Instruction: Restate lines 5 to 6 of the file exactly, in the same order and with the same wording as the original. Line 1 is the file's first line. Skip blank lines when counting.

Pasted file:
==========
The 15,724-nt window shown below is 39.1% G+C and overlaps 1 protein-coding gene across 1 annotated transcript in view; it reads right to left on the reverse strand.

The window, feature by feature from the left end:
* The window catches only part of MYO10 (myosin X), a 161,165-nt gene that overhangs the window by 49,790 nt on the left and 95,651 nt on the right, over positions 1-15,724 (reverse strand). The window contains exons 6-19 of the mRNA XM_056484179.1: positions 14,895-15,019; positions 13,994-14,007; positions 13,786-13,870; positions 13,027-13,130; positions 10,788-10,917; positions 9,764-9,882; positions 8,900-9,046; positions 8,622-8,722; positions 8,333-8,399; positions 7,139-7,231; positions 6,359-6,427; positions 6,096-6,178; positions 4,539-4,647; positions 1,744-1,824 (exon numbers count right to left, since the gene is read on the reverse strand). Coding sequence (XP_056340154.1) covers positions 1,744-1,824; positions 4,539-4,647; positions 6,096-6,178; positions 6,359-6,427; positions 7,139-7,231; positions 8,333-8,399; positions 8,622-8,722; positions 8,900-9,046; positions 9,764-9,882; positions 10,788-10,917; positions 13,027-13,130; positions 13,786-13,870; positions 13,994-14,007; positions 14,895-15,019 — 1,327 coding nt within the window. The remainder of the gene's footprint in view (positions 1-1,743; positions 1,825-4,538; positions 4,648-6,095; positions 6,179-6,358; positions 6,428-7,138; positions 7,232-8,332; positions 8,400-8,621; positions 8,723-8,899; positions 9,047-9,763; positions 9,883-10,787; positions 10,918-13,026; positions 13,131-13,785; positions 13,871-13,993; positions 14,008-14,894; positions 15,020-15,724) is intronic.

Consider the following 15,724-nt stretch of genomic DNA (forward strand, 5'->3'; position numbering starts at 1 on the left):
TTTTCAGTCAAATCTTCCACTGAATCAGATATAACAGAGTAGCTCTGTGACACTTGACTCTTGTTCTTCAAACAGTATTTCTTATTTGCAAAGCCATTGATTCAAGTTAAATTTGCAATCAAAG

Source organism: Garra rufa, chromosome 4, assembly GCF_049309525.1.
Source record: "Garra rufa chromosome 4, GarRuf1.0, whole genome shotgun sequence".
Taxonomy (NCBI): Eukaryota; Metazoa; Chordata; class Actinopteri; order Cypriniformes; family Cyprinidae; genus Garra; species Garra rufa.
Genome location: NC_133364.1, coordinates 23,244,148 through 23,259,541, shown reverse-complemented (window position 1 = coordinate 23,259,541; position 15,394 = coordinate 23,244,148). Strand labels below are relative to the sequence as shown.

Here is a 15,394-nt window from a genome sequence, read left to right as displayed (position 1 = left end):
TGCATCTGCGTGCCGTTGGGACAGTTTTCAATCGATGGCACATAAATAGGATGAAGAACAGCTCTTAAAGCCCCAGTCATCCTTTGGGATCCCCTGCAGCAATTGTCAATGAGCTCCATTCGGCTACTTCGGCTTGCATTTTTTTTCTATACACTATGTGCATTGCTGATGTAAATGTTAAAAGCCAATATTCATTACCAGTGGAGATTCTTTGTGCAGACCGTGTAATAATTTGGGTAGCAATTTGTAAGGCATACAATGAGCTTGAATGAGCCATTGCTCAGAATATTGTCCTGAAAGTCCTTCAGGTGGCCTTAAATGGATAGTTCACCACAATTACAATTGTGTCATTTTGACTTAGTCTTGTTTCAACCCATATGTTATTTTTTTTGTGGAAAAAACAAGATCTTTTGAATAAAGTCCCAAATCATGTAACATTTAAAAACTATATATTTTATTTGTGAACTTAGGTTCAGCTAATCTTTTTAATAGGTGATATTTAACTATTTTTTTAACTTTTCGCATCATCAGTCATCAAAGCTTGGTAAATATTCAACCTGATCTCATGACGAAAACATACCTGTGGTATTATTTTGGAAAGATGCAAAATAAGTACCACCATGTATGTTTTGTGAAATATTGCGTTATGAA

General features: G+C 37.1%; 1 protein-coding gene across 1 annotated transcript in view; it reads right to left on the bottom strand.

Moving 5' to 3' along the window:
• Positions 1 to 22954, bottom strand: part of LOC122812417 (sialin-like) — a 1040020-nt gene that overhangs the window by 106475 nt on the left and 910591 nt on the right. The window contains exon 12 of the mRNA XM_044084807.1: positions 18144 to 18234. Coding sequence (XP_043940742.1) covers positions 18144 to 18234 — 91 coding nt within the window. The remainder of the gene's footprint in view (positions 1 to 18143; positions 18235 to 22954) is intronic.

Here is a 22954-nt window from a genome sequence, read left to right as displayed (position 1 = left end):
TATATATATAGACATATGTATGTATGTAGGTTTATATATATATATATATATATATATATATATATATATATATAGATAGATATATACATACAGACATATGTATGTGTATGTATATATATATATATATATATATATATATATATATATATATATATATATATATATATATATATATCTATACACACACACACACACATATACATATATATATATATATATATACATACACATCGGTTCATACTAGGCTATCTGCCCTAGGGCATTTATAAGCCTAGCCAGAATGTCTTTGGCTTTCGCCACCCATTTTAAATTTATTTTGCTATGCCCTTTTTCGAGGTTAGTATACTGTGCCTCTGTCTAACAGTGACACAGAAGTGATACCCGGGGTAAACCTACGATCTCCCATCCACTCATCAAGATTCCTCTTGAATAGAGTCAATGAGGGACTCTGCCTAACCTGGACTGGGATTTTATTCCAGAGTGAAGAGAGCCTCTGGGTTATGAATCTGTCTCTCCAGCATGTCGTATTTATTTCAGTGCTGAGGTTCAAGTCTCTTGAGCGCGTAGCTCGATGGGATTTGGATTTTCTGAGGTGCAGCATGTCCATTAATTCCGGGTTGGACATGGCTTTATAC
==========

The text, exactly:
TTTTCAGTCAAATCTTCCACTGAATCAGATATAACAGAGTAGCTCTGTGACACTTGACTCTTGTTCTTCAAACAGTATTTCTTATTTGCAAAGCCATTGATTCAAGTTAAATTTGCAATCAAAG

Source organism: Garra rufa, chromosome 4, assembly GCF_049309525.1.